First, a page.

• Topic: Education, COVID-19, Private Schools
  • Political Geography: North America, United States of America
  • Author: John Mueller
  • Publication Date: 05-2021
  • Content Type: Commentary and Analysis
  • Institution: The Cato Institute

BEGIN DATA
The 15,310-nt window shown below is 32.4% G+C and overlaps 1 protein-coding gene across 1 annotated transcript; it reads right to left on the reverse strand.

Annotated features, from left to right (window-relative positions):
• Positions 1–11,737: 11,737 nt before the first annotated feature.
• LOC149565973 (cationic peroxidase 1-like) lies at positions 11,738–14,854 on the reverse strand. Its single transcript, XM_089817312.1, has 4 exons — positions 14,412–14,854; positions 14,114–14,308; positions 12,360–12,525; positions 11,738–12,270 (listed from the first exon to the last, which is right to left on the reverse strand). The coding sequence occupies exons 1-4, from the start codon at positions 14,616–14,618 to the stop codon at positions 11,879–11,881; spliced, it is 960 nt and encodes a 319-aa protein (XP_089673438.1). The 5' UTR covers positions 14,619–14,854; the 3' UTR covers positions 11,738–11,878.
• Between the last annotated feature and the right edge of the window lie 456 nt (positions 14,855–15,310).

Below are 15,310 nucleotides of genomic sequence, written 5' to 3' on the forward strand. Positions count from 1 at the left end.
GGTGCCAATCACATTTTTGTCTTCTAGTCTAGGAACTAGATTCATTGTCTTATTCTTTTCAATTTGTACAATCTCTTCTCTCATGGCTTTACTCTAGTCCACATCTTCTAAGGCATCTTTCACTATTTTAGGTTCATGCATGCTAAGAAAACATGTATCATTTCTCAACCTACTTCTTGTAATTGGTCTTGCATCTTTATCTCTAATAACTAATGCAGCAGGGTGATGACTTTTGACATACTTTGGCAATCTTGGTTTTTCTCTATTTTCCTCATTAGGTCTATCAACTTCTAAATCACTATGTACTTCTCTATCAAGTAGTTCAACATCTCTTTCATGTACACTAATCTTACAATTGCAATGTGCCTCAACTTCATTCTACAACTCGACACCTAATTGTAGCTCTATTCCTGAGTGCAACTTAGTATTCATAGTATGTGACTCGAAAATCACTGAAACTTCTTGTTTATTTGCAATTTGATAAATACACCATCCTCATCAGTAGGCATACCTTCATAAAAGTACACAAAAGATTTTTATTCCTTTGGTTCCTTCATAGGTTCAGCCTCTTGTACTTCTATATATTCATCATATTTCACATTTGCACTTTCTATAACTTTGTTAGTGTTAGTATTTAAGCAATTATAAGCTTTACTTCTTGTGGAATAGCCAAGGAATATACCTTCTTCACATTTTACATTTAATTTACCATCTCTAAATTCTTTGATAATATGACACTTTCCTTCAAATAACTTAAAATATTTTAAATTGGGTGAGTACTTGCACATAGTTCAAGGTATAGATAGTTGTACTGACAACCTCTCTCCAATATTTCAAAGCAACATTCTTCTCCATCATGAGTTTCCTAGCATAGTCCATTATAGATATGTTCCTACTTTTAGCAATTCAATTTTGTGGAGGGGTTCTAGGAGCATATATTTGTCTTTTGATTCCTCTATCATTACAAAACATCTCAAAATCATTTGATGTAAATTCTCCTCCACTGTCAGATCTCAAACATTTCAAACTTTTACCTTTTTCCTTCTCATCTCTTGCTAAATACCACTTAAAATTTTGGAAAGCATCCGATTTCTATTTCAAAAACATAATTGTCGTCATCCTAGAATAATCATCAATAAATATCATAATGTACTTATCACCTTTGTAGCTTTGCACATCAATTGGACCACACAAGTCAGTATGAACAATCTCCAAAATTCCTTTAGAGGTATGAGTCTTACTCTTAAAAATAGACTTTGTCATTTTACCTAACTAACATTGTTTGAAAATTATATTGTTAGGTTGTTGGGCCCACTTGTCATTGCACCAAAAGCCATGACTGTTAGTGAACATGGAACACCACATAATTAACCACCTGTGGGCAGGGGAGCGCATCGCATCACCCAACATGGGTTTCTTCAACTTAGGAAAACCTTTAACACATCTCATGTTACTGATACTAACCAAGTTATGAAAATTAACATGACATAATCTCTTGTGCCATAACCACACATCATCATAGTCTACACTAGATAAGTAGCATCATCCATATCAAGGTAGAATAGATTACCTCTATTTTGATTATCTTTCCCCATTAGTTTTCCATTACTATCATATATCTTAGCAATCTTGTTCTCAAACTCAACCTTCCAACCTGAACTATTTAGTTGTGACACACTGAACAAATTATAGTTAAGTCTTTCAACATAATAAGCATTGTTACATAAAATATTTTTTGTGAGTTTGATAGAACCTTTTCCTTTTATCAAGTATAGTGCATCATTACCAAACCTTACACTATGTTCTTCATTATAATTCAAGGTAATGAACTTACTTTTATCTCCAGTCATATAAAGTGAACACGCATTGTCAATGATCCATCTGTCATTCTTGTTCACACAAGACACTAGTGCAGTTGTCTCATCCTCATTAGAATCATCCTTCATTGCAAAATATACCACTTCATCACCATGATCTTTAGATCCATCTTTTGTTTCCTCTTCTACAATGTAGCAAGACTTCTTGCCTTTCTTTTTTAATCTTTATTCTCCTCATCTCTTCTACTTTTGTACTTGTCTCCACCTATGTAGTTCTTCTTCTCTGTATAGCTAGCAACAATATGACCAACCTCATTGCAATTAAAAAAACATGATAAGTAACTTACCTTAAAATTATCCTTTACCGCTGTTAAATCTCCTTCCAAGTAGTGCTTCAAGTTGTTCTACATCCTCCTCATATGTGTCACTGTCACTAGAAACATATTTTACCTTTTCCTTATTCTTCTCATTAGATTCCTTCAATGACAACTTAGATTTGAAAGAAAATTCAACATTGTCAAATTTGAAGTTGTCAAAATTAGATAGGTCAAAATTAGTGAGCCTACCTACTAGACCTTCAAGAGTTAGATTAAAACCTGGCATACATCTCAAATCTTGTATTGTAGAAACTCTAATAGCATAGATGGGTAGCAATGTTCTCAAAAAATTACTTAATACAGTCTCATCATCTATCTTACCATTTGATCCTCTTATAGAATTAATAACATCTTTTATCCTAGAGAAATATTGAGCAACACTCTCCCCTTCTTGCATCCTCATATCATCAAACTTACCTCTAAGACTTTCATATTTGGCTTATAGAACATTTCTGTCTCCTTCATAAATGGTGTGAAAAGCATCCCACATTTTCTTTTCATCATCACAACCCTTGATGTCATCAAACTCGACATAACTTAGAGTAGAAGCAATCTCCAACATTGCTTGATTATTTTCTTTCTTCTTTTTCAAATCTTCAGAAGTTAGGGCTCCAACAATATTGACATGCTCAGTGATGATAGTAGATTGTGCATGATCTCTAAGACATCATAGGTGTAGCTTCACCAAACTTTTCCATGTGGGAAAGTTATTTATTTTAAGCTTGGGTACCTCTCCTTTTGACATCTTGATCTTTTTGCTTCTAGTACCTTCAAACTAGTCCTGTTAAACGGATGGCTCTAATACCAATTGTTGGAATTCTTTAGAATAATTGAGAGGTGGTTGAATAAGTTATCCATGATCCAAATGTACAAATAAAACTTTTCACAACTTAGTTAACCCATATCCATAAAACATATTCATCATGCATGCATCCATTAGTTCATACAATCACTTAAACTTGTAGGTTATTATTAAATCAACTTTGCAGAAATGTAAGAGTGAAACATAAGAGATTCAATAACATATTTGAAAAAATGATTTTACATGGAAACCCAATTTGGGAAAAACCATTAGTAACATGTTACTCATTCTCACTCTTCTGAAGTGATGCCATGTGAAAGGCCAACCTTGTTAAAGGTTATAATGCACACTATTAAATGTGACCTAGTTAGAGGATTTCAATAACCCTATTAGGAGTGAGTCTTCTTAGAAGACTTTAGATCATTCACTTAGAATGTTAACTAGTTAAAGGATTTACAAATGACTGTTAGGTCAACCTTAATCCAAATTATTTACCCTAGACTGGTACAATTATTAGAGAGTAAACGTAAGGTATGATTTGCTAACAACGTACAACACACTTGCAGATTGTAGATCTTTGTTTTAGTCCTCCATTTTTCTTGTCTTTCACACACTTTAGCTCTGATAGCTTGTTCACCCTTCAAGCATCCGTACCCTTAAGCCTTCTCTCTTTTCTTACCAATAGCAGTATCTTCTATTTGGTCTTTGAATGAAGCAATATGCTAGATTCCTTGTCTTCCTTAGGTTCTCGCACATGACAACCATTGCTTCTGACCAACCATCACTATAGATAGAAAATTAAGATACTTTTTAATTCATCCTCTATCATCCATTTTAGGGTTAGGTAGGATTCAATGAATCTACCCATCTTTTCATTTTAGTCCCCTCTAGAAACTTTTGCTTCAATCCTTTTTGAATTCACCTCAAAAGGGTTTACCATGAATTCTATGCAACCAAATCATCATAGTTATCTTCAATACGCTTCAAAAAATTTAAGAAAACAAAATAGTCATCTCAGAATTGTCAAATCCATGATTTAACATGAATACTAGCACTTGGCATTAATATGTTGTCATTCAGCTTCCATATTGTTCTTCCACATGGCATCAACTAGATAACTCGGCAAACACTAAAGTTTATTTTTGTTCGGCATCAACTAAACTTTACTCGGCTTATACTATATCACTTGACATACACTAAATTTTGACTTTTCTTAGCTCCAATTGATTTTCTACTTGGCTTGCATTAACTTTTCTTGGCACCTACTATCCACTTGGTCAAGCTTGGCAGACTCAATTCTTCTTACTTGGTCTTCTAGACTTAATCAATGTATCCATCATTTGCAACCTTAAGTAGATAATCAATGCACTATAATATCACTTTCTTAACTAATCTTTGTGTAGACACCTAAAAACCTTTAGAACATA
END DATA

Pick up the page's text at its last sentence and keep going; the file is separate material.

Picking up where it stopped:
• Abstract: China, even if it rises, does not present much of a security threat to the United States. Policymakers increasingly view China’s rapidly growing wealth as a threat. China currently ranks second, or perhaps even first, in the world in gross domestic product (although 78th in per capita GDP), and the fear is that China will acquire military prowess commensurate with its wealth and feel impelled to carry out undesirable military adventures. However, even if it continues to rise, China does not present much of a security threat to the United States. China does not harbor Hitler‐​style ambitions of extensive conquest, and the Chinese government depends on the world economy for development and the consequent acquiescence of the Chinese people. Armed conflict would be extremely—even overwhelmingly—costly to the country and, in particular, to the regime in charge. Indeed, there is a danger of making China into a threat by treating it as such and by engaging in so‐​called balancing efforts against it. Rather than rising to anything that could be conceived to be “dominance,” China could decline into substantial economic stagnation. It faces many problems, including endemic (and perhaps intractable) corruption, environmental devastation, slowing growth, a rapidly aging population, enormous overproduction, increasing debt, and restive minorities in its west and in Hong Kong. At a time when it should be liberalizing its economy, Xi Jinping’s China increasingly restricts speech and privileges control by the antiquated and kleptocratic Communist Party over economic growth. And entrenched elites are well placed to block reform. That said, China’s standard of living is now the highest in its history, and it’s very easy to envision conditions that are a great deal worse than life under a stable, if increasingly authoritarian, kleptocracy. As a result, the Chinese people may be willing to ride with, and ride out, economic stagnation should that come about—although this might be accompanied by increasing dismay and disgruntlement. In either case—rise or demise—there is little the United States or other countries can or should do to affect China’s economically foolish authoritarian drive except to issue declarations of disapproval and to deal more warily. As former ambassador Chas Freeman puts it, “There is no military answer to a grand strategy built on a non‐​violent expansion of commerce and navigation.” And Chinese leaders have plenty of problems to consume their attention. They scarcely need war or foreign military adventurism to enhance the mix. The problem is not so much that China is a threat but that it is deeply insecure. Policies of threat, balance, sanction, boycott, and critique are more likely to reinforce that condition than change it. The alternative is to wait, and to profit from China’s economic size to the degree possible, until someday China feels secure enough to reform itself.